Going back many years, purchasing and installing a modem was easy once you
found a shop that carried something affordable and another shop to provide an
RS-232 cable suitable for connecting to the computer. Modems came with a small
booklet containing a few AT
commands and after plugging it
all it, setting the serial line to something like 2400 N,8,1 you were good to
go. If you found the name of the device the modem was attached to (e.g.
/dev/tty3A) the damn things just worked.
If you've never typed or seen the likes of
ATZ OK ATDP1234567 CONNECT 2400
cu or Kermit, you
missed out on liters of coffee and late nights.
/usr/lib/uucp/uucico -r1 to launch
UUCP was the hardest part (no shell
history or TAB completion in those days). Later we tried squeezing an extra bit
or two through the phone lines, and to do so, we invested real cash in Telebit
Trailblazers - the Rolls Royce of UUCP
modems. Those had about a trillion AT commands with which to fine-tune
everything, and we spent nights doing little else but studying the very thick
printed manual that came with the modem and experimenting with which AT
sequence we could slurp Usenet news even faster.
Those were the days. But I digress.
Today we get 3G USM modem sticks for a few Euro, and they're bitches if you
don't want to use Windows. The reason: ever since 3 1/2" inch floppy disks went
out of fashion, these USB modem manufacturers have to provide Windows people
with "device drivers" and they chose the worst possible method: plug in the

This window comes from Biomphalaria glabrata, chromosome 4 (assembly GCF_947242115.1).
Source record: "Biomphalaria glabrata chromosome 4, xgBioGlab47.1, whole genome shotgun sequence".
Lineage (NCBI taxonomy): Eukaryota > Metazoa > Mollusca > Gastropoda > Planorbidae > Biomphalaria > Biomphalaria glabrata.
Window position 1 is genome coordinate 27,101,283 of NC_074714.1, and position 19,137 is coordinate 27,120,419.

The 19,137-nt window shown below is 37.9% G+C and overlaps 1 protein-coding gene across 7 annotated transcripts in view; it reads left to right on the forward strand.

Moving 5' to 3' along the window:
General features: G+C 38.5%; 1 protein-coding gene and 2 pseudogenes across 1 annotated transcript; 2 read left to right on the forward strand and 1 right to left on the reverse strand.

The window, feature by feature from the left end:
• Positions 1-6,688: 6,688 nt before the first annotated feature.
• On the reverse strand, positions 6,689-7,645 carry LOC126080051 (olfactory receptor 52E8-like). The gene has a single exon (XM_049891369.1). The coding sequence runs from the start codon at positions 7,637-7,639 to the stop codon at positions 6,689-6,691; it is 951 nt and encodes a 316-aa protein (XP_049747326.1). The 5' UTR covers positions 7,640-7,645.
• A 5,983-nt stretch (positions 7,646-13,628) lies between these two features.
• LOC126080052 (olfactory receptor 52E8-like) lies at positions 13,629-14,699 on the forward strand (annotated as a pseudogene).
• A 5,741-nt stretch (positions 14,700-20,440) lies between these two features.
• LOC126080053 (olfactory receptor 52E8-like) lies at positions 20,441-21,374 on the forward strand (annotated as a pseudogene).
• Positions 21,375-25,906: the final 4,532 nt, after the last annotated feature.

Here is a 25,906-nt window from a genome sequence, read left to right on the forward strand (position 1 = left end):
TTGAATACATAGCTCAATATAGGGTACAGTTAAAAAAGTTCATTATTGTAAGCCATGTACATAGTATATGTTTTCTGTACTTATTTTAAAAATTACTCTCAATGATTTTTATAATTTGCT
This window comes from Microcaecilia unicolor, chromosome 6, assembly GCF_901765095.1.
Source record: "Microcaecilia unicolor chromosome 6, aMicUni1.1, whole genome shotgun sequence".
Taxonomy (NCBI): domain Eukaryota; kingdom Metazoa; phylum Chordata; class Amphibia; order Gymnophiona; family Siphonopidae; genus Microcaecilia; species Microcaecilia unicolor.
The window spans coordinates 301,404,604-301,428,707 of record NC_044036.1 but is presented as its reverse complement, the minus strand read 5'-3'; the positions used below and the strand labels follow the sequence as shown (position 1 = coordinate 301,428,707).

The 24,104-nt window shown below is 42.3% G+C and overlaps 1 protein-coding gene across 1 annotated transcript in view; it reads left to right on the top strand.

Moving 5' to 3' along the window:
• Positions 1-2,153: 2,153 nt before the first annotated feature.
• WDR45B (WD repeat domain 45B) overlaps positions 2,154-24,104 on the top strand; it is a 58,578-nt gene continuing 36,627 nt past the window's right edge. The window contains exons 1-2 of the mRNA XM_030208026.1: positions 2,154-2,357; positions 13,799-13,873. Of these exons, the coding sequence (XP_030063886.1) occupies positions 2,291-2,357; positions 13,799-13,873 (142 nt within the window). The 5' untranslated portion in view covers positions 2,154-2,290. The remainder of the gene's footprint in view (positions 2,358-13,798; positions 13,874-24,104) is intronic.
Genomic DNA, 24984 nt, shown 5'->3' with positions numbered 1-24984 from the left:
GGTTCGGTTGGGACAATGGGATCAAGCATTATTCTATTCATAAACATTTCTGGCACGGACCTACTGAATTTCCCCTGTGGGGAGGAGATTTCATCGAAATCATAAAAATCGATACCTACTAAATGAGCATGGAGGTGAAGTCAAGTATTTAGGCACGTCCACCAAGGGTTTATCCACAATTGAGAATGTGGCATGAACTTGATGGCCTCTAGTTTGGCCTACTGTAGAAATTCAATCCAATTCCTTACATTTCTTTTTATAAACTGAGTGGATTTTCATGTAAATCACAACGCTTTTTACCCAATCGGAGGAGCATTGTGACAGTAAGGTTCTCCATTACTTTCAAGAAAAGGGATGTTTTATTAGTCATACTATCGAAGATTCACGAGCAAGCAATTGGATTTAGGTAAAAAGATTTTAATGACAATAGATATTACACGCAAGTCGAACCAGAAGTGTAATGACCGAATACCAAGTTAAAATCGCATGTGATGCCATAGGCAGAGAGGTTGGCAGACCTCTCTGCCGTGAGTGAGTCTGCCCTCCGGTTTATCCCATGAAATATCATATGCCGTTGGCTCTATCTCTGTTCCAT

device, and you see a CD Rom drive. A bit of Windows
.exe magic later, and the
stick becomes a modem with a serial device.
They say over half the Internet stores porn, which may well be -- I wouldn't know about that, but I'll tell you something: the second half is chock-a-block full of questions by people who use UNIX/Linux on how to get the damn modem sticks switched to serial modem with usb-modeswitch and the likes. Once we overcome that hurdle, we go configure our modem to do PPP or UUCP or whatever. And then we make sure the lot starts on demand, and all is dandy.
And then I commit a terrible mistake: I pull out the USB stick or add some
other USB device. And suddenly my lovingly created and tweaked configuration
ttyUSB0 no longer works because the kernel has decided to give my
modem a shiny new name:
And then I go learn about udev and how I can nail a USB device to a symlink
of my choice,
ttyMODEM, say, and then I find out that the state of the art
USB modem I purchased doesn't have a unique serial number identifiable with
lsusb and similar tools so I can't pin it, and I'm back at square one. This
makes it nearly impossible to reliably install this kind of equipment in
inaccessible locations or hand it over to somebody who's not proficient in
mucking about in configuration files. And what about headless operation? Forget
Let me tell you something: those DB-25 or 9 pin
D-sub things to which we connected
our modems? Those were the days!